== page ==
This family of engines includes the 390, the 427, and the 428, all which are found in performance applications. The latter two are quite different, despite the similarity in displacement. The 428 was the basis for the "Cobra Jet", used in Mustangs and Fairlanes from 1968 through 1970. This engine has a long stroke which enhances low end torque and makes for an excellent street package. The 427 is a high RPM, large bore/short stroke engine that was the mainstay of Ford's race efforts in the mid-60's. These engines have become collectors items in recent years, and are rarely seen in active competition. Newly available reproduction blocks and heads have renewed interest in this engine, particularity for use in replicas of the Cobra sports car. The 390 is a smaller bore engine which shares the 427's short stroke. It was produced in large quantities as a moderate performance engine for passenger cars, as well as for truck applications
through 1975, and is the most common of the three.
Many parts such as heads or crankshafts can be interchanged between engines in this family, but carefully check for interference between valves, pistons, and the block if you stray from the factory combinations. When building an FE engine for street performance or towing it is best to emphasize low RPM torque, rather than high speed power. When using most available cylinder heads, these engines respond well to fairly small tube headers, conservative carburetor sizes, and camshaft selections which target a 6000 RPM maximum. This is particularly true of the 390 engines. If you are fortunate enough to obtain a set of expensive and rare Medium Riser, Hi-Riser, or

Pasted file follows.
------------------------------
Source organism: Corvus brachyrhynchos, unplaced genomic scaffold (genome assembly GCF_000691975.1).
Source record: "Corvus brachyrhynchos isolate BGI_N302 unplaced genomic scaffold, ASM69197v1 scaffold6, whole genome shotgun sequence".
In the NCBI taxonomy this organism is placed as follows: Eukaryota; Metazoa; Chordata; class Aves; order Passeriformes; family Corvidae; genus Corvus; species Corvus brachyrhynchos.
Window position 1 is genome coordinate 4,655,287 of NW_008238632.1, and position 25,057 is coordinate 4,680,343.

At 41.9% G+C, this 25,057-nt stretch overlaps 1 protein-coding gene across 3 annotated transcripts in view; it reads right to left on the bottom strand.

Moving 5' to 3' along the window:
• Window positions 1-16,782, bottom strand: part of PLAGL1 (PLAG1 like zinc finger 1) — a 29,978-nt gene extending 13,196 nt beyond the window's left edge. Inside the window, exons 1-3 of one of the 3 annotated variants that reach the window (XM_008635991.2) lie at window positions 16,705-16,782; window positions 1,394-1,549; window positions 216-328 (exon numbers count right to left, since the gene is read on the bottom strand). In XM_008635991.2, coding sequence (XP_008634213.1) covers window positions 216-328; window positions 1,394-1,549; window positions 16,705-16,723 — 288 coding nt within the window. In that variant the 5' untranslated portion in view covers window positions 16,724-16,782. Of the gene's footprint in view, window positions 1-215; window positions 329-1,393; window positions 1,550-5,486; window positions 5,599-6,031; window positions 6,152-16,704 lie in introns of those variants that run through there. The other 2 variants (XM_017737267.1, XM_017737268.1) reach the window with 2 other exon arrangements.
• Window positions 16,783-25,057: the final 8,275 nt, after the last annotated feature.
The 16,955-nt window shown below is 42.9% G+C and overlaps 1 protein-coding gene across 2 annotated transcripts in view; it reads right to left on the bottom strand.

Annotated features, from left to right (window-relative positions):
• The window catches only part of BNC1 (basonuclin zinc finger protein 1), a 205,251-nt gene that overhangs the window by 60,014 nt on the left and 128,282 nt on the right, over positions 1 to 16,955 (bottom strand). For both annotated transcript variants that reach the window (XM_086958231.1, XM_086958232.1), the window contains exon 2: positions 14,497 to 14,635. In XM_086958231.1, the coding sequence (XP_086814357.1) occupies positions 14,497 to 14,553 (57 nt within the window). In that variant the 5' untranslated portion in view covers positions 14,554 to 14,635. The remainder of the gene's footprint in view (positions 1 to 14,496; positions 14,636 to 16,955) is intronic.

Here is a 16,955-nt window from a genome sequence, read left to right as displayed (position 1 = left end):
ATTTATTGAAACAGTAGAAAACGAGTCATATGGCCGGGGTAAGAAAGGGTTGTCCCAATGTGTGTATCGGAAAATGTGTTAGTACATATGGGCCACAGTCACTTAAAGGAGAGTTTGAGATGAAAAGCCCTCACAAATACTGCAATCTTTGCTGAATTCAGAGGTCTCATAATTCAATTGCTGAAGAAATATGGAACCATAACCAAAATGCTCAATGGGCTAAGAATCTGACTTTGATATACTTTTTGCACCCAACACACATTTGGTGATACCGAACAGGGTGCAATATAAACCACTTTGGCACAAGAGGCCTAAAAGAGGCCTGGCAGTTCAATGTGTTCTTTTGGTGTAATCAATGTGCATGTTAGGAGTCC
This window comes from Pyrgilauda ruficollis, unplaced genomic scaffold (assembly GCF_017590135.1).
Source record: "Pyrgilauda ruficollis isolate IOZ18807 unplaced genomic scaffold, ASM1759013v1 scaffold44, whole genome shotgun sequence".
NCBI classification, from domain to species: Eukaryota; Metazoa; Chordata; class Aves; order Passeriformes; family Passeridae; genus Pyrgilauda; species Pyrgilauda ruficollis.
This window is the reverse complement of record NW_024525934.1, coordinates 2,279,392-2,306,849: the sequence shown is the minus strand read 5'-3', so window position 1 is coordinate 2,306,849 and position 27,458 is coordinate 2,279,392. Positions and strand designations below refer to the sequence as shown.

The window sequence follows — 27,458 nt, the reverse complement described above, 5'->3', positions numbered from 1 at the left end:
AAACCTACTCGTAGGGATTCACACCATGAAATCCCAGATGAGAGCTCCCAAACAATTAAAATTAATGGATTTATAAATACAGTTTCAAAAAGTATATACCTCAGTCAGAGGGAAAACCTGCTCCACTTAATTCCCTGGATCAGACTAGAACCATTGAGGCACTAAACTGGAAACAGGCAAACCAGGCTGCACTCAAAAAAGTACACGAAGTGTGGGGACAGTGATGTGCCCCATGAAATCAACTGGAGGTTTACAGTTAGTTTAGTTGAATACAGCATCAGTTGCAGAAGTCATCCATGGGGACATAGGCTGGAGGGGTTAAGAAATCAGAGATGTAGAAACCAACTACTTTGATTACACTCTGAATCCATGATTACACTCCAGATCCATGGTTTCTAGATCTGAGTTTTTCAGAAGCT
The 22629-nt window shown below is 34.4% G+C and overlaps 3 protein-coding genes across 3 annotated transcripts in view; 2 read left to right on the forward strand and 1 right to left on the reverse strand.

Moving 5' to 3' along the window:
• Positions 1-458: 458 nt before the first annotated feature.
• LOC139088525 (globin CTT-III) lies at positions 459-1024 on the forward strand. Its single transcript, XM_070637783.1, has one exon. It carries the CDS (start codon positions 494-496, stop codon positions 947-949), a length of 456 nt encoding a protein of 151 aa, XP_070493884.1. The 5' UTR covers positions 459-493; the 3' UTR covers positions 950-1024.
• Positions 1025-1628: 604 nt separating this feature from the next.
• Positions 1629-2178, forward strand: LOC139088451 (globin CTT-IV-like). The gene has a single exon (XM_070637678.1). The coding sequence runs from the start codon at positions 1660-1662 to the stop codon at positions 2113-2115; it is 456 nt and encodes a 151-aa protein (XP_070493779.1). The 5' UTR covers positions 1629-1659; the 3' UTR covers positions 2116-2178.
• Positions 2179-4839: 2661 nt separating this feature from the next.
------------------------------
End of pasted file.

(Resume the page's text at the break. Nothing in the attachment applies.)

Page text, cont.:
The compression ratios shown in this catalog are calculated figures, not factory advertised numbers, and may vary from previously published data. We have not changed the pistons, only the way in which we calculated the ratios. All FE engines have full floating pins from the factory.
When camshaft selection and vehicle use becomes more race track oriented, the valvetrain should be upgraded. Any FE engine can be converted to an adjustable valvetrain through use of the proper rocker arms and pushrods. The adjustable rockers have a slightly higher ratio than do the nonadjustable ones, so check piston to valve and valve spring clearances when making this change. The factory rocker shafts are prone to breakage in racing use, thus aftermarket parts may be required. Also recommended are "end stands" which support the outer portion of the shafts. Some of the lower output engines have two piece valve spring retainers, which should be replaced for performance use.
When using solid or roller lifters in these engines it is common to block off or restrict the oiling to the lifter galleys. The factory 427's with solid lifters did not directly oil the lifters, so this should not be a problem. Another frequently seen oiling modification is matching of the main oil passages to the holes in the bearings. These are frequently offset by quite a bit from the factory. It is also common to open up the inlet passage at the oil pump mounting area to match the outlet on the pump. Whether these changes really help is open to debate, but they certainly don't hurt.